Contortionist Blues is a great title - I'm intrigued to know
whether the band were thinking of an actual contortionist having a
bad time, or maybe the ennui that comes from being an acrobat. That
the cover art features a fish riding a bicycle doesn't help, either.
Still this is no more than you'd expect from this mysterious Frostburg,
MD musical collective.
Having enjoyed The Royal Army Recording Co.'s EP Mary,
Your Ghost Is Showing earlier in the year, I was looking forward
to their first full length effort. Contortionist Blues doesn't
disappoint - it seems to be a loose sort of concept album, involving
the character Mary from the previous EP, dealing with a 10 day period
on the poor farm and full of RARC's trademark bright folk-pop tunes,
intriguing lyrics and offbeat instrumentation.
The upbeat opener "Burn Down Your Mother's House" is a
nice, Kinks-y piece of pop; it reminds me a bit of the much
missed La's, too, with a couple of wig-out electric guitar
breaks (at least I think so - it might be someone playing a vacuum
cleaner hose). The bouncy tune contrasts nicely with the drak lyrics;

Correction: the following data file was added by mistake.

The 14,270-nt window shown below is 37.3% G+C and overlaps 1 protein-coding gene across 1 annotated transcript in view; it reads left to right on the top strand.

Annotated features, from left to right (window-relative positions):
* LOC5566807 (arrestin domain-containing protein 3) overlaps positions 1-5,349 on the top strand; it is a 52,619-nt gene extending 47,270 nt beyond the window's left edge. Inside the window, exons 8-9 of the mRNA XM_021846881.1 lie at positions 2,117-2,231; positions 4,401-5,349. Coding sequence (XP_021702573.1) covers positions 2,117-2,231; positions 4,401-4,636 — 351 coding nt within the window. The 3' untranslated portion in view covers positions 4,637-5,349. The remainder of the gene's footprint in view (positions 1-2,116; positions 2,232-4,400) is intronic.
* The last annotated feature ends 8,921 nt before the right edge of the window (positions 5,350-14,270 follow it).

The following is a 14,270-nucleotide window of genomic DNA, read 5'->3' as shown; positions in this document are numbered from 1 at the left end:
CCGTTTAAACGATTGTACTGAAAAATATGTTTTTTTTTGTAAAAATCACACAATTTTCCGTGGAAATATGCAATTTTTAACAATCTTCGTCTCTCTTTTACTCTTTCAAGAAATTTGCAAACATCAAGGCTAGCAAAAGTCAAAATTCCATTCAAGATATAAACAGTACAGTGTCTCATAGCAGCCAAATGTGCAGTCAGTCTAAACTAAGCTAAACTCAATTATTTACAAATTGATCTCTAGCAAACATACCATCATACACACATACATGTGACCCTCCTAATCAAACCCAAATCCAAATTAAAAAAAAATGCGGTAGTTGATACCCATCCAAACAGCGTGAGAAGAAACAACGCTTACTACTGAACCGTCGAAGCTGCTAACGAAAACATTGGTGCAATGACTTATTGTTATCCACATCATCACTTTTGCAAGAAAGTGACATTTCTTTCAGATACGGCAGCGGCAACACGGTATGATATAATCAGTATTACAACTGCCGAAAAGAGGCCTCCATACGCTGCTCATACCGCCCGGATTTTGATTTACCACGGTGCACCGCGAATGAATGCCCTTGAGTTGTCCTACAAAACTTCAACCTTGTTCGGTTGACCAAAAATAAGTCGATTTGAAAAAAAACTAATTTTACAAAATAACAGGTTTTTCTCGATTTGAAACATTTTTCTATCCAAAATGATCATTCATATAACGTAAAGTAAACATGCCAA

overall, the most enjoyable song I've heard about arson since Grant
McLennan's "Sally's Revolution".
Other songs like "Mustard Seeds" are slower and more reflective,
reminding sometimes of Death Cab For Cutie without the lush
production - and with, er, added flutes. "Mustard Seeds"
has another of songwriter Kenny Tompkins' brilliant lines:
"You are a warm white line shining long and bright on a motion
picture screen for me." "The Last Night On The Farm"
and "In The Morning I'll Be Gone" are other standouts, overtly
country-ish with their prominent slide guitar, but made haunting and
lovely by the dark lyrics and melodies.
There's an overall mixture of folky, acoustic tunes and more uptempo
numbers (see the sprightly two-stepper "So Much For The Sun"
for another of these - if I happened to live in a place that had such
a thing as a honky tonk, I'm sure this would be playing there). Lots
of nice instrumental touches appear throughout to keep things interesting;
I noticed xylophones, flutes and trumpet, and I'm sure I missed a
few. According to the credits, guitarist Adam Laye even doubles
on paper bag !
If you heard the previous EP and want more, or if you are simply
a fan of compelling, inventive alt-country-folk-pop music with a
sense of fun, look no further. Me, I'm already jonesin' for Volume
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